“What makes a river so restful to people is that it doesn’t have any doubt – it is sure to get where it is going, and it doesn’t want to go anywhere else.”

6 Jan

I’ve been writing a post for a week in my head, scattered across my brain like elastics on a nightstand. Visualize the crumpled paper surrounding me as furiously I write. Or rather, envision the multiple “draft” posts hanging around behind this one.

I’ve spent this week, blissful quiet at my boyfriend’s house, tucked away in the middle of nowhere, home to more potatoes and tractors than people. I’ve stuffed the cloistered maws of the wood stoves, played with his new kitten, cooked and cleaned and played entirely too much Civ IV. I’ve taken baths before he comes home from work, drank too much rye, stared into the gorgeously setting sun out his front window as the kitten purred itself to sleep.

I’ve spent the better part of a week inside my head, testing. Could I live alone? Could I wake mornings with only my voice calling, with perhaps a cat entwining itself in my ankles? Could I conceive of someday making a home again, alone? Could I walk away from the live I have now, and start fresh as I’ve been pondering.

I think now that I can.

Granted, this has not been “alone” by any means. My love came home to me each night, was with me in the morning as he blinked through the alarm and I snuggled farther down in the Brunswick sheets. But this has been close to the blank page of a life I missed out on, and desperately crave.

Maybe I’m a bad mother to imagine myself away from my children, in the capable hands of their father. Maybe I’m a fool for wanting to just pass the house keys over to him, take my books and my bed and flee. Maybe I’m a rotten person since none of this bothers me. Maybe I’ve been listening to The Suburbs too much, and I’m missing something that never was.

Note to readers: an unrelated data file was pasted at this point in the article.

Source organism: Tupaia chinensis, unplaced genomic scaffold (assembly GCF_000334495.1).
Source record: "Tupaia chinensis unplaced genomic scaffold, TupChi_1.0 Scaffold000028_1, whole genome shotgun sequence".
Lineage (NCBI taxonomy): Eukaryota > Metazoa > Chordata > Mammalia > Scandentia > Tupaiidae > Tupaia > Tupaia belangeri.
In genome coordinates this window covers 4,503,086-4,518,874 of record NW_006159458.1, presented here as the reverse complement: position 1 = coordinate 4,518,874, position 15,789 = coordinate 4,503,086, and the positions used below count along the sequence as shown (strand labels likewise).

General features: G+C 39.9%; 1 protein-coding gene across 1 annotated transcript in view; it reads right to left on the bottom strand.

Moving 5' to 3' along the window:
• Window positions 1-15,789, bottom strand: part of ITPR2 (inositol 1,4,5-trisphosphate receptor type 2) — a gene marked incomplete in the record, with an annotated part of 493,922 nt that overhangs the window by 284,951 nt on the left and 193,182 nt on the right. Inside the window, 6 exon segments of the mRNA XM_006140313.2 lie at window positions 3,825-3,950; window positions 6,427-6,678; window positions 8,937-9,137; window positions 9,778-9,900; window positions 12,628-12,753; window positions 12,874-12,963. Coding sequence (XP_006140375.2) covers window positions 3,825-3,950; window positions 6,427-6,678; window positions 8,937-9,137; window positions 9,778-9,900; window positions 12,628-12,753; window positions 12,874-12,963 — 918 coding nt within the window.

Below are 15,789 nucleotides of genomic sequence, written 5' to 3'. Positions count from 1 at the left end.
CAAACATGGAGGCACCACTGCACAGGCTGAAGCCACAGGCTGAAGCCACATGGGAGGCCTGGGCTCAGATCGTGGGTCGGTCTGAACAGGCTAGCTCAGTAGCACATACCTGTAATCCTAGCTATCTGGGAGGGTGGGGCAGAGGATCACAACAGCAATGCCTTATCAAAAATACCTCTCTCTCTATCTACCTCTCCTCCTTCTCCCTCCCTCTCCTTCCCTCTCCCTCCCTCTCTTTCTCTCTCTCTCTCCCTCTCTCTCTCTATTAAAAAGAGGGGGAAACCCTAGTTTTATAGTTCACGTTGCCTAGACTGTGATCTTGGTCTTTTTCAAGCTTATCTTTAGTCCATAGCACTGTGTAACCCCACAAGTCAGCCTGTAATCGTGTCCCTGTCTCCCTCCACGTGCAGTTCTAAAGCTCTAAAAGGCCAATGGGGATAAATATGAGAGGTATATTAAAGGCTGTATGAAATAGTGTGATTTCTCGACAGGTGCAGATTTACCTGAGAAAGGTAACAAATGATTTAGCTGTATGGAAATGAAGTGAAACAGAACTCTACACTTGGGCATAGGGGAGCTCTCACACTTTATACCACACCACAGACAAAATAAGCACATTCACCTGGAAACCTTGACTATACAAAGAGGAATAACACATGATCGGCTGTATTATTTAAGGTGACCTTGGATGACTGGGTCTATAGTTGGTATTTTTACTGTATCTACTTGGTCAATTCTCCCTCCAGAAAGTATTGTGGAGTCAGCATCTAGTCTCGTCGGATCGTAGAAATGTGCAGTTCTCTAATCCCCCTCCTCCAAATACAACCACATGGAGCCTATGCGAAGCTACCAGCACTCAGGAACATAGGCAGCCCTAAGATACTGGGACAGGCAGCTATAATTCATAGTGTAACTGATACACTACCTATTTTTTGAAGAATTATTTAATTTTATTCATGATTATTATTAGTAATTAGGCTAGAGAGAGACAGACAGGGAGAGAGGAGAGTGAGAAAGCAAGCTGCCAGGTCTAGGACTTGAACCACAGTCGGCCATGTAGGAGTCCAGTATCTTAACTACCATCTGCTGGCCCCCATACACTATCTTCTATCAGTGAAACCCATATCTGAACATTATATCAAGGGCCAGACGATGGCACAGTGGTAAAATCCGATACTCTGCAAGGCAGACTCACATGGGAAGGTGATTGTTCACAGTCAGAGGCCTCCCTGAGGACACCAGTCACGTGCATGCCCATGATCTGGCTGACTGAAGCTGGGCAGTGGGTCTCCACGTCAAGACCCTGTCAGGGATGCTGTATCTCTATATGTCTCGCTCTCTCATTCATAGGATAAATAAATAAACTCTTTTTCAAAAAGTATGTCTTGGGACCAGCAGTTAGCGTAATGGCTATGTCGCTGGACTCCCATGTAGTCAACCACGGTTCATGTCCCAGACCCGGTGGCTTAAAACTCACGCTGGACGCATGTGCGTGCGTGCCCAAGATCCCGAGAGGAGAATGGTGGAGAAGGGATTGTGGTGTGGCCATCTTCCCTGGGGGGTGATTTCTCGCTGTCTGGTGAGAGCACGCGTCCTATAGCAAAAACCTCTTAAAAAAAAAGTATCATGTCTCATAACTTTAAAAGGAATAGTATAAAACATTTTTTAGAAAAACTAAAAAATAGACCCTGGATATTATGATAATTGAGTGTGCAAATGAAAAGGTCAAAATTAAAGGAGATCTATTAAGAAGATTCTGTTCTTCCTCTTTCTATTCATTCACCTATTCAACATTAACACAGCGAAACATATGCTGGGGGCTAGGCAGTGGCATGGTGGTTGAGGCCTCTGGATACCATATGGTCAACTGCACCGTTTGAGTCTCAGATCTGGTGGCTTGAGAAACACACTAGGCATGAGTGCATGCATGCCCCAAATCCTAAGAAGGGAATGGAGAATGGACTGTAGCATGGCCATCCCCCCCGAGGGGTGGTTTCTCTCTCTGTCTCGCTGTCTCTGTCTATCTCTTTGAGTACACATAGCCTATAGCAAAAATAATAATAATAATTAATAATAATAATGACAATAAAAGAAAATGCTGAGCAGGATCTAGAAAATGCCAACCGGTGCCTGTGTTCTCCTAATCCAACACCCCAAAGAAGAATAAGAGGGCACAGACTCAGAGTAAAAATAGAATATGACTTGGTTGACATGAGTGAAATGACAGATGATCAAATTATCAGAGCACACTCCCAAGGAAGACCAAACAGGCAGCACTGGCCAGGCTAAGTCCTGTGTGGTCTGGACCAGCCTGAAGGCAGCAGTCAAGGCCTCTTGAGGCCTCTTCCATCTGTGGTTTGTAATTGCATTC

Maybe I just want to be happy.

I have felt more content this week than I have in years. Not because I’m with the man I love-but despite that. Because I feel like this week, I have heard my voice, and my mind more than I’ve been able to in nearly forever. I’ve had a chance to breathe, let my heart open, face head on the decision I need to make, and soon. I’ve been settled, warm in myself.

I have missed this feeling, if I ever knew it before.

I keep asking myself, “Do you want them? Are they best with you?” and the answer I keep coming up with is a pensive, lonely

No.

I’m not happy with them. I’m snarky, I’m tired and pissy, I’m resentful and sometimes I think I’m just plain mean. I am tired of sacrificing for them, for the idea of them. I am tired of being someone’s mother. But then, the sheer weight of culture sits upon my shoulder and yells “omfgIcannotBELIEVEyou’reeventhinkingthis! BAD MOMMY! BAD!”

and suddenly, you know, I’m back to when Ros was a baby and all I wanted to do was die or at least give her away so I could go back to how things were, before and now I can’t help but wonder if I had the right idea then? I can feel my feet firm in that skin, circa April 2005, and it’s scary because it’s almost like I knew, on some level I knew-

I just can’t do it.

***